by Bill McBride on 8/19/2016 08:05:00 AM
Friday, August 19, 2016
Note: I'm flying to Boston today to attend a wedding this weekend. There will be a few posts on Tanta today.
In December 2006, my friend Doris "Tanta" Dungey started writing for Calculated Risk.
When some people say that here are few women bloggers in finance and economics, I remind them that Tanta was the best of all of us!
From December 2006, until she passed away from ovarian cancer on Nov 30, 2008, Tanta was my co-blogger. Tanta worked as a mortgage banker for 20 years, and we started chatting in early 2005 about the housing bubble and the changes in lending practices. In 2006, Tanta was diagnosed with late stage cancer, and she took an extended medical leave while undergoing treatment. While on medical leave she wrote for this blog, and her writings received widespread attention and acclaim.
Here are excerpts from her first two posts:
From December 2006: Let Slip the Dogs of Hell
I still haven’t gotten over the fact that there’s a “capital management” group out there having named itself “Cerberus”. Those of you who were not asleep in Miss Buttkicker’s Intro to Western Civ will recognize Cerberus; the rest of you may have picked up the mythological fix from its reprise as “Fluffy” in the first Harry Potter novel. Wherever you get your culture, Cerberus is the three-headed dog who guards the gates of Hell. It takes three heads to do that, of course, because it’s never clear, in theology or finance, whether the idea is to keep the righteous from falling into the pit or the demons from escaping out of it (the third head is busy meeting with the regulators). Cerberus is relevant not just because it supplies me with today’s metaphor, but because it was the Biggest Dog of three (including Citigroup and Aozora, a Japanese bank) who in April bought a 51% stake in GMAC’s mega-mortgage operation, GM having, of course, once been renowned as one of the Big Three Automakers until it became one of the Big Three Financing Outfits With A Sideline In Cars. I tried to find a link for you to Aozora Bank’s announcement of the purchase, but the only press release I could find for that day involved the loss of customer data. They must have been so busy letting GMAC into the underworld that the dog head keeping the deposit tickets from getting out got distracted.And from December 2006: On Hybrids, Teasers, and Other Mortgage Guidance Problems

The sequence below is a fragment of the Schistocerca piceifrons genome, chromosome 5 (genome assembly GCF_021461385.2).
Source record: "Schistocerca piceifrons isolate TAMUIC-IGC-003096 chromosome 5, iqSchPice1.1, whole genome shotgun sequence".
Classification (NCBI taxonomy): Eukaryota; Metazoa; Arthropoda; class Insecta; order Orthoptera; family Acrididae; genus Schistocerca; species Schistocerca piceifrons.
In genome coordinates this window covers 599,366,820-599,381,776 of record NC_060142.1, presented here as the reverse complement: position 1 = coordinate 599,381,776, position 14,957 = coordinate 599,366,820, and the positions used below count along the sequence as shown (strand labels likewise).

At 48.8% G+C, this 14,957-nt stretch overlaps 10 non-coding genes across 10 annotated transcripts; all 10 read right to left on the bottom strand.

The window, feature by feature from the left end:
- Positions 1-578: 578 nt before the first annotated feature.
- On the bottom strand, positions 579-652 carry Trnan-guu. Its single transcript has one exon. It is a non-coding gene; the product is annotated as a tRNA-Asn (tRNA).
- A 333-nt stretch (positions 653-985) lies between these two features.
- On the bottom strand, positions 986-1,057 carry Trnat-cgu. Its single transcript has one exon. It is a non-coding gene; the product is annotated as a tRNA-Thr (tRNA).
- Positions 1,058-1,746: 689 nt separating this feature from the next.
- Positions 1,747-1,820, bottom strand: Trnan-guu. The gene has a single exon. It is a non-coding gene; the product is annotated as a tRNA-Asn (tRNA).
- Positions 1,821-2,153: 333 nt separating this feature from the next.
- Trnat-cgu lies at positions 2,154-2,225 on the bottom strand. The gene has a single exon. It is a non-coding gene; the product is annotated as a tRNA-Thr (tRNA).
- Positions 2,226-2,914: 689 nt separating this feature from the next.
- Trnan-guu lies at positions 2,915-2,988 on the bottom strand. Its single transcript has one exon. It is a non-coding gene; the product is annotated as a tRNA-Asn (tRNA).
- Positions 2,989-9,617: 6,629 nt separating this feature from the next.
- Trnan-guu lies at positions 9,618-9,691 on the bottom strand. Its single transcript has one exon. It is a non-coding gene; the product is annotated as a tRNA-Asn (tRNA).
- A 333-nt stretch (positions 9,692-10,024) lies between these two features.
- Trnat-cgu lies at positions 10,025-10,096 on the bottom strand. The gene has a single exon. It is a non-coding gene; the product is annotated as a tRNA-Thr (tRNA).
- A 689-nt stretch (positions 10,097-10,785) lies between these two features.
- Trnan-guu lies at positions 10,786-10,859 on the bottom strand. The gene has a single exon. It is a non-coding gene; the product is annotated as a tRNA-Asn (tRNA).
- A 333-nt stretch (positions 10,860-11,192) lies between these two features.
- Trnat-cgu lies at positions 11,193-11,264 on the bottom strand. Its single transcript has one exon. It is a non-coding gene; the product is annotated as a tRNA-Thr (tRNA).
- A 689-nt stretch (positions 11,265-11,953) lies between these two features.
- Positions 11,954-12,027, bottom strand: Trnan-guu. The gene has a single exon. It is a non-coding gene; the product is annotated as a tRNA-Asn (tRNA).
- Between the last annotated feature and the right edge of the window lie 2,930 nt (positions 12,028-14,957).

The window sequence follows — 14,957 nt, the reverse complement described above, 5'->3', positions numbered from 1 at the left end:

Now, I’m just a Little Mortgage Weenie, not a Big Finance Dog, but bear with me while I ask some stupid questions. Like: how do the Big Dogs maintain “diverse and flexible production channels” (i.e., little mortgage banker Puppies to sell you correspondent business and little broker Puppies to sell you wholesale business) when “market share currently held by top-tier players” expands to two-thirds (meaning less diverse off-load strategies for the Little Puppies in the “production channels,” putting them at further pipeline/counterparty risk unless they become Bigger Puppies, which makes them competitors instead of “channels,”), while at the same time watching some of the Little Puppies (in whom the Big Dogs have a major equity stake) crawl under the porch to die? I know Citi doesn’t seem to have noticed that the “increased regulatory scrutiny” is not just of “products” but of “wholesale operational/management controls,” but I did.
First of all, a “hybrid ARM” is called a “hybrid” because it is, basically, a cross between a fixed rate and adjustable rate mortgage. Before the early 90s, an “ARM” basically meant a one-year ARM. The initial interest rate was set for one year, and the rate adjusted every year. The only real variations on this theme involved shortening the adjustment frequency: you could get an ARM that adjusted every six months instead of one year.CR Note: If you want to understand the mortgage industry, read Tanta's posts (here is The Compleat UberNerd and a Compendium of Tanta's Posts).
Around the early 90s, the “hybrid ARM” was introduced. It had an initial period in which the rate was “fixed” that didn’t match the subsequent adjustment frequency: this is the classic 3/1, 5/1, 7/1, and even 10/1 ARM. The whole idea of the hybrid ARM was to provide a kind of medium-range risk/reward tradeoff for borrowers and lenders.
Also see In Memoriam: Doris "Tanta" Dungey for photos, links to obituaries in the NY Times, Washington Post and much more.